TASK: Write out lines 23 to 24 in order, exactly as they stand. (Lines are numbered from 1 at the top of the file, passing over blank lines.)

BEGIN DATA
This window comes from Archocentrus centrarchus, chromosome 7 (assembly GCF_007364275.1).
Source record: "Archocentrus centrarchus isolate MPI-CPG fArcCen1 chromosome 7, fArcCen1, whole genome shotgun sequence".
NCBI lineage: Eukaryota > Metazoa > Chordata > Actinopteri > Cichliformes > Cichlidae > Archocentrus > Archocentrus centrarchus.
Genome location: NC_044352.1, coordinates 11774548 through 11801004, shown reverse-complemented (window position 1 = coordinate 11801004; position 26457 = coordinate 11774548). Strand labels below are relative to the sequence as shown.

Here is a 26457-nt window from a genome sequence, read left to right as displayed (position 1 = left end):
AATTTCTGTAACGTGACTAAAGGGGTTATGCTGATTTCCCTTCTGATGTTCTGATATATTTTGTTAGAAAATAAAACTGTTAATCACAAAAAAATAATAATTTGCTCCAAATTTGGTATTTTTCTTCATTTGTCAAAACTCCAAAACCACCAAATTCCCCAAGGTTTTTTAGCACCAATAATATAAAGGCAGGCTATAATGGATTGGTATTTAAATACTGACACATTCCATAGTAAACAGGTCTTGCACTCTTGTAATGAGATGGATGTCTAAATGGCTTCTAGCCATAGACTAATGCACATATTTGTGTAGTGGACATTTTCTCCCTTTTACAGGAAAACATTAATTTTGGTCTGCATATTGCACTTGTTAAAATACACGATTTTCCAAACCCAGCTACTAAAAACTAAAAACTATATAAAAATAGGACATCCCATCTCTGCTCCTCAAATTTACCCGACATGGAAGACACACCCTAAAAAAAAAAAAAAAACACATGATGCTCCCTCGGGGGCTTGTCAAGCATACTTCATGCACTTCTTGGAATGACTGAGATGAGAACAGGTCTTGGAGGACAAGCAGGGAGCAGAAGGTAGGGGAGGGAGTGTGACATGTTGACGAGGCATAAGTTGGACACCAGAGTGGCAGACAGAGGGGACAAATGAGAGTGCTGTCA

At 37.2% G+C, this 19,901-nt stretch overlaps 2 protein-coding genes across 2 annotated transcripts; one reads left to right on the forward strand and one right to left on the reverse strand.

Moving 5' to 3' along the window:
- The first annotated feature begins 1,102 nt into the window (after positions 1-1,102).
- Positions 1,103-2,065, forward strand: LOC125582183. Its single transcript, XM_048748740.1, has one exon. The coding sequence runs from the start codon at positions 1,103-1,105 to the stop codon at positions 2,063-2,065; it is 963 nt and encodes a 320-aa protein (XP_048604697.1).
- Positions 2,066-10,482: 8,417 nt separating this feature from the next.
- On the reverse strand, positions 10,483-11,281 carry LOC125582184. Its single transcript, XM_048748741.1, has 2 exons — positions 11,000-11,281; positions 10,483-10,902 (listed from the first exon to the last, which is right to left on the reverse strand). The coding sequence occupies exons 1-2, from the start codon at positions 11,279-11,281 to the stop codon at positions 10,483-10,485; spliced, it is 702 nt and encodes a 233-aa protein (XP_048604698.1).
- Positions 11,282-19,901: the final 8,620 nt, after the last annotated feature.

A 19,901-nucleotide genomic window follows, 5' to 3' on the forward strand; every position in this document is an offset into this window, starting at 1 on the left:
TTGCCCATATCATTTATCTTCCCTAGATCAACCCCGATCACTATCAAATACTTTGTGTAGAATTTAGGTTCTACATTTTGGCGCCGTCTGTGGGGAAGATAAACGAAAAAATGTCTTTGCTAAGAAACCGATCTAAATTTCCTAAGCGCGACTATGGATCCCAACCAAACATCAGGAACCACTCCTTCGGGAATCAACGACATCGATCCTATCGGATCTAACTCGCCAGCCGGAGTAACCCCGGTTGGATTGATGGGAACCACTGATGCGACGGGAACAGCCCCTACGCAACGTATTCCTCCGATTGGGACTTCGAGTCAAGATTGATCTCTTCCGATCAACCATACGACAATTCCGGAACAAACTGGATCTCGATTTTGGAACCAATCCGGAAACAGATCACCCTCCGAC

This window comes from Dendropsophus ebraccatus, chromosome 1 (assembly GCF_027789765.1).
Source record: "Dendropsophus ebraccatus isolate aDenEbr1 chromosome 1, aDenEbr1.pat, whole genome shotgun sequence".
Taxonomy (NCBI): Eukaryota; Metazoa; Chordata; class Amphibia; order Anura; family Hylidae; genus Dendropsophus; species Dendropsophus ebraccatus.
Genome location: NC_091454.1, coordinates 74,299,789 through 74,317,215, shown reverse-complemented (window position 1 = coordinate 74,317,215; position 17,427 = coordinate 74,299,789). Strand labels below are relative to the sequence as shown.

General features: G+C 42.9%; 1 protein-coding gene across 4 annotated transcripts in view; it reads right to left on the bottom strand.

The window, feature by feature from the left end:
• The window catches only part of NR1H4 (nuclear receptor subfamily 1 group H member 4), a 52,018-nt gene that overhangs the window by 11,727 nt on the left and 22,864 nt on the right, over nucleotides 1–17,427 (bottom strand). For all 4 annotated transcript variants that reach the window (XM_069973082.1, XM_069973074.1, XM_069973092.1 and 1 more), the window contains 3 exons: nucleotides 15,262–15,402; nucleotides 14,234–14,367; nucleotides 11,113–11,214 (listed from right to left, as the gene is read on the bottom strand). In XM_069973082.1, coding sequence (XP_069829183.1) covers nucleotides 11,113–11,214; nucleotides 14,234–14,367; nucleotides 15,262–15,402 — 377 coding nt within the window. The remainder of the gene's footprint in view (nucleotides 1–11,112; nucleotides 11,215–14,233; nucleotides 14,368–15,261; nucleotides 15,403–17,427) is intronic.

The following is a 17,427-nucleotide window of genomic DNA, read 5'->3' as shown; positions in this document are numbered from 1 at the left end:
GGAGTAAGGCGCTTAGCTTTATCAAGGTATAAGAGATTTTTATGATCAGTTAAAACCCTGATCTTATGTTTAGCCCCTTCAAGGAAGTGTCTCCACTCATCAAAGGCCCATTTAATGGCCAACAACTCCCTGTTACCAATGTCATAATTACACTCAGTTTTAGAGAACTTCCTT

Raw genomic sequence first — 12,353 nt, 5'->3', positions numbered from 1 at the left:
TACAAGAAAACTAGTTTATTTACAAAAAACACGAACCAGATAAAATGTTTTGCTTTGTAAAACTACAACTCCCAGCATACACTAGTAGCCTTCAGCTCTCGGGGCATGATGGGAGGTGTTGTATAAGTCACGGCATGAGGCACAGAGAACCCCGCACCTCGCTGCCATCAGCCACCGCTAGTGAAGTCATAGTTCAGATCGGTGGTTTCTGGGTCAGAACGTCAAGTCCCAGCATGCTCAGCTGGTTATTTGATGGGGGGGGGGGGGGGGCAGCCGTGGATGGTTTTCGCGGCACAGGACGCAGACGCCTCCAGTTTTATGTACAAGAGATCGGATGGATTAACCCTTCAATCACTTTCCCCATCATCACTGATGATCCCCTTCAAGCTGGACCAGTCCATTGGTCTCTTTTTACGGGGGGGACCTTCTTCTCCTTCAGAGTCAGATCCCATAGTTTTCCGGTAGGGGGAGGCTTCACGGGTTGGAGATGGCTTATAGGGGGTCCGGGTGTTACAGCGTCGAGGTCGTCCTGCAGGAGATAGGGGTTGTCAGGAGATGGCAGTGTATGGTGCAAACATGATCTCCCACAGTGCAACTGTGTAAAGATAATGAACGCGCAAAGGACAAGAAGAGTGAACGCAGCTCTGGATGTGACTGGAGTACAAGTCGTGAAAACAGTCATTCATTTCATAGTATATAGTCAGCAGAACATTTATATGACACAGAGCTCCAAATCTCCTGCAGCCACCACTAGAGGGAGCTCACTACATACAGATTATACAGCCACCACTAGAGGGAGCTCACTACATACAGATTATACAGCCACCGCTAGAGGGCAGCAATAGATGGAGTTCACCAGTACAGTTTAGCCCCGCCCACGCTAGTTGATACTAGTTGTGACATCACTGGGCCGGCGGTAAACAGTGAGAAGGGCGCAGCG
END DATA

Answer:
The following is a 17,427-nucleotide window of genomic DNA, read 5'->3' as shown; positions in this document are numbered from 1 at the left end:
GGAGTAAGGCGCTTAGCTTTATCAAGGTATAAGAGATTTTTATGATCAGTTAAAACCCTGATCTTATGTTTAGCCCCTTCAAGGAAGTGTCTCCACTCATCAAAGGCCCATTTAATGGCCAACAACTCCCTGTTACCAATGTCATAATTACACTCAGTTTTAGAGAACTTCCTT